Article Text


Small bowel I
PTU-162 Capsule endoscopy: diagnostic yield and clinical outcomes in North-East Lincolnshire
  1. J R White,
  2. R Mudawi,
  3. A Naqvi,
  4. S Enaganti
  1. Gastroenterology, Diana, Princess of Wales Hospital, Grimsby, UK


Introduction Capsule Endoscopy (CE) has become a very important non-invasive tool for the investigation of small bowel pathology. This study examines the patient pathway to CE, from initial referral to final clinical outcome, within our newly established service.

Methods Medical notes for patients who underwent CE in North East Lincolnshire from 2009 to 2011 were reviewed retrospectively. Information analysed included demographics, previous investigation, diagnosis and subsequent treatment.

Results 123 patients underwent CE in the 2-year study period. 22 notes were unobtainable, so 101 were analysed. The study population characteristics include a median age of 59 (16–76 yrs), an equal gender spread (53% female and 47% male) with a 99% white ethnic majority. 95% of referrals were as an outpatient and 92% were made by physicians. The median waiting time was 115 days. The main indications were: recurrent iron deficiency anaemia (48.5%), inflammatory bowel disease (IBD) (33.7%), overt gastrointestinal (GI) bleeding (15%). Patients had commonly undergone previous investigations: marjority had gastroscopy, colonoscopy (82.3%), CT abdomen (22.8%), Barium meal (21.8%), small bowel MRI (18.8%) and flexi-sigmoidoscopy (9.9%). 6.9% (7 patients) had undergone a previous CE. CE detected abnormality in 97% of this cohort, although some were insignificant. The most common pathology was: erosions (54.5%), evidence of blood (41.6%), angiodysplastic lesions (32.6%), ulceration (28.7%), focal inflammation (26.7%) and upper GI inflammation (19.8%). 72.2% of pathology was in the small bowel. Procedural complications included capsule retention (2), and suboptimal views in four patients. CE reporting confirmed diagnoses of angiodysplasia (25.7%), IBD (16.8%), drug induced small bowel erosions (6.9%), duodenitis/gastritis/oesophagitis (5.9%) and ulceration (4.9%). Rarer diagnoses included small bowel tumour and Meckel's Diverticulum. Median reporting time was 35 days. CE significantly contributed to the management of the patients examined: 78% had changes to their medications (eg, stop NSAIDs, start IBD drugs), 62% underwent further investigations (eg, enteroscopy, gastroscopy and colonoscopy), 52% underwent therapeutic intervention (eg, APC, polypectomy and surgical referral). However, in 30% their management was unchanged. The majority of patients (88.1%) are still under active follow-up today.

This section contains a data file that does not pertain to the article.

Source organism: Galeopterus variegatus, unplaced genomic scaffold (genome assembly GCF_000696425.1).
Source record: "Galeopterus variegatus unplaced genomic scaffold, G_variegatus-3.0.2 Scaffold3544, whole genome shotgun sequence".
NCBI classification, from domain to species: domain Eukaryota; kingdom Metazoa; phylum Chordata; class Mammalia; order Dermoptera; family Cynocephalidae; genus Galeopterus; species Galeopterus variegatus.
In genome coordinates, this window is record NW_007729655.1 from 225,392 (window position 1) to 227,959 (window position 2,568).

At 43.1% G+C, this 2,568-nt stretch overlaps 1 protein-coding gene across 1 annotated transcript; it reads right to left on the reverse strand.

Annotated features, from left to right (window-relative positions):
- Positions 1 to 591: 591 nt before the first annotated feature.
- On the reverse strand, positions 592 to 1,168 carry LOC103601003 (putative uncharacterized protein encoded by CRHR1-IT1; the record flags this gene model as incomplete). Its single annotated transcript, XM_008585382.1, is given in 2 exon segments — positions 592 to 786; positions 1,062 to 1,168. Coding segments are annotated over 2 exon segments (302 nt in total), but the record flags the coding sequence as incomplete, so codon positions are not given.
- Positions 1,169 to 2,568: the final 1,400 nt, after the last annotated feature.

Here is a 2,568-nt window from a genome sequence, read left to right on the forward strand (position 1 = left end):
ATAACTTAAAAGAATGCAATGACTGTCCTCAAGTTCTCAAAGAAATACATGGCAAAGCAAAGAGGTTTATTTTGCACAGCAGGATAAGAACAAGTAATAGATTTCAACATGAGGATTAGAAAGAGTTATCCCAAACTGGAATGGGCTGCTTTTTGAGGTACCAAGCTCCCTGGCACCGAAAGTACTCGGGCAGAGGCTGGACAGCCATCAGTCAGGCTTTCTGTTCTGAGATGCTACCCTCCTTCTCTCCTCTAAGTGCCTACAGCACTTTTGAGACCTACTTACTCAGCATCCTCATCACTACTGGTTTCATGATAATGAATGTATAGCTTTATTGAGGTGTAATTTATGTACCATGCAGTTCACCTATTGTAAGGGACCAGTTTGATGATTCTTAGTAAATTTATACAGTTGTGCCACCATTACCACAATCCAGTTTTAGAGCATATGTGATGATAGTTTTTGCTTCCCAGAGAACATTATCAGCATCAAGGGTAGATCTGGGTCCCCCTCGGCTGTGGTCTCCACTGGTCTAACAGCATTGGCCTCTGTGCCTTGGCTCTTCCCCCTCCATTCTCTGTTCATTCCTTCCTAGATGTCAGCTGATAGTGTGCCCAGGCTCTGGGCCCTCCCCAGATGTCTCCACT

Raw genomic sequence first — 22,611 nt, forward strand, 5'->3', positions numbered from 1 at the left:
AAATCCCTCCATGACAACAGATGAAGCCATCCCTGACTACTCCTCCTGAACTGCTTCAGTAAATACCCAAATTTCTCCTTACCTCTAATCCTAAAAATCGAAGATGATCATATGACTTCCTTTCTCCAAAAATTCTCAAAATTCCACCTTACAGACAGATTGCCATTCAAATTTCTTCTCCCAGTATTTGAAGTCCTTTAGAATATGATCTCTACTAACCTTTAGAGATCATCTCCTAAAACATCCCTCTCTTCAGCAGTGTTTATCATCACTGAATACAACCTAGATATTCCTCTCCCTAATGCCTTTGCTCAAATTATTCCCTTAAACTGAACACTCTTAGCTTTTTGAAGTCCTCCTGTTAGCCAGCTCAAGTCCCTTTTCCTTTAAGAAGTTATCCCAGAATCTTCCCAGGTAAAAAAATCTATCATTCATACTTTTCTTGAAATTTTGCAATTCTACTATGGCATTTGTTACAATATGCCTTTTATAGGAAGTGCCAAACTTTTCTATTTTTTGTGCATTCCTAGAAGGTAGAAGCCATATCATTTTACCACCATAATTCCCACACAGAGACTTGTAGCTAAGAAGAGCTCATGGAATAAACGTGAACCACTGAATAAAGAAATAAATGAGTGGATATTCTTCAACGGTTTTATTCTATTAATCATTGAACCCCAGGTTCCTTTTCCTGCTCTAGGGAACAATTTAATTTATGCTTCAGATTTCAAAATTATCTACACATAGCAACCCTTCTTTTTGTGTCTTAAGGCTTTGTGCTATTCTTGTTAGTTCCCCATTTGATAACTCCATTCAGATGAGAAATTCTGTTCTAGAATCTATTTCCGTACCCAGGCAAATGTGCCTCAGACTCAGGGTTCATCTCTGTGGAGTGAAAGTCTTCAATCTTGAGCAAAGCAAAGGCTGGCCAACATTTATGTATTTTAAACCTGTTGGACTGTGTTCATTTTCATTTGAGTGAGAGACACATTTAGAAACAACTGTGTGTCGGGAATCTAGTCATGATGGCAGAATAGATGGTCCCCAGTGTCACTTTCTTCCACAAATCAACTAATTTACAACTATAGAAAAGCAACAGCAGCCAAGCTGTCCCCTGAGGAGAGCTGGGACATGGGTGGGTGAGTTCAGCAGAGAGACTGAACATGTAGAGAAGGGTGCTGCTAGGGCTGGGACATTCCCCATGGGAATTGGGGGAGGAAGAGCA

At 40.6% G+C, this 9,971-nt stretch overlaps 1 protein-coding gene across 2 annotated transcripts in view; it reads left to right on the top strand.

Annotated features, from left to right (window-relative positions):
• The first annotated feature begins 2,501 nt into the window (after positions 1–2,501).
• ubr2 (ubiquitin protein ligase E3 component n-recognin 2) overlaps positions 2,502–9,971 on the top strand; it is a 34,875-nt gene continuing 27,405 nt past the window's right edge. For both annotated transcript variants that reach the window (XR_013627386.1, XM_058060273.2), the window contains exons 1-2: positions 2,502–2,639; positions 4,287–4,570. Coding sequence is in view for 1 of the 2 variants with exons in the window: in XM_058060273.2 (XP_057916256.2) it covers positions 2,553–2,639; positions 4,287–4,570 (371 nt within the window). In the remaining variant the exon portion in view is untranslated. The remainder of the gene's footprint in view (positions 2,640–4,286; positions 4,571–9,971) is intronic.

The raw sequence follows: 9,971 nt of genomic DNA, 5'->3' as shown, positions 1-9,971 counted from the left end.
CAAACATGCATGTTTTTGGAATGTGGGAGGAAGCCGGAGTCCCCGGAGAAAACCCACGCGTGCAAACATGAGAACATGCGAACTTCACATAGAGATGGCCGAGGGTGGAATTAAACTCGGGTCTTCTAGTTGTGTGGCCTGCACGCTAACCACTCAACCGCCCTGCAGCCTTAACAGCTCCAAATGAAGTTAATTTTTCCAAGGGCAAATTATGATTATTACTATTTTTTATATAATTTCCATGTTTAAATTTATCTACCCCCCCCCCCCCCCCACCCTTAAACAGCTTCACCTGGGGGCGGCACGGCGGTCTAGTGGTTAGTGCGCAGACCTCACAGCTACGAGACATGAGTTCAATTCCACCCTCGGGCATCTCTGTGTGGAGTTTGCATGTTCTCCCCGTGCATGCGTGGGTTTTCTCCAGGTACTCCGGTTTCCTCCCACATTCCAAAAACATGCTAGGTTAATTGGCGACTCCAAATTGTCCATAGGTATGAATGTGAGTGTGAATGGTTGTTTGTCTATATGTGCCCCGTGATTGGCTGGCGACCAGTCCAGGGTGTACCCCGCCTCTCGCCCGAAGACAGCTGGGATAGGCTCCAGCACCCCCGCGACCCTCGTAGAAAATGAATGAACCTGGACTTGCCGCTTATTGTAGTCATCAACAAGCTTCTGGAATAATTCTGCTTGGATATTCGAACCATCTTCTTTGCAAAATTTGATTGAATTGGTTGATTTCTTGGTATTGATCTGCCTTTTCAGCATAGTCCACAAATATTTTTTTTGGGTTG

Conclusion The CE experience at this centre is of a simple, well-tolerated investigation which allows definite diagnoses to be made with minimal complications. Higher diagnostic yield compared to previous published data could be explained by the strict inclusion criteria and recent introduction of this new service. This expanding service highlights the need for more resources to reduce waiting and reporting times in line with other GI investigations.

Competing interests None declared.

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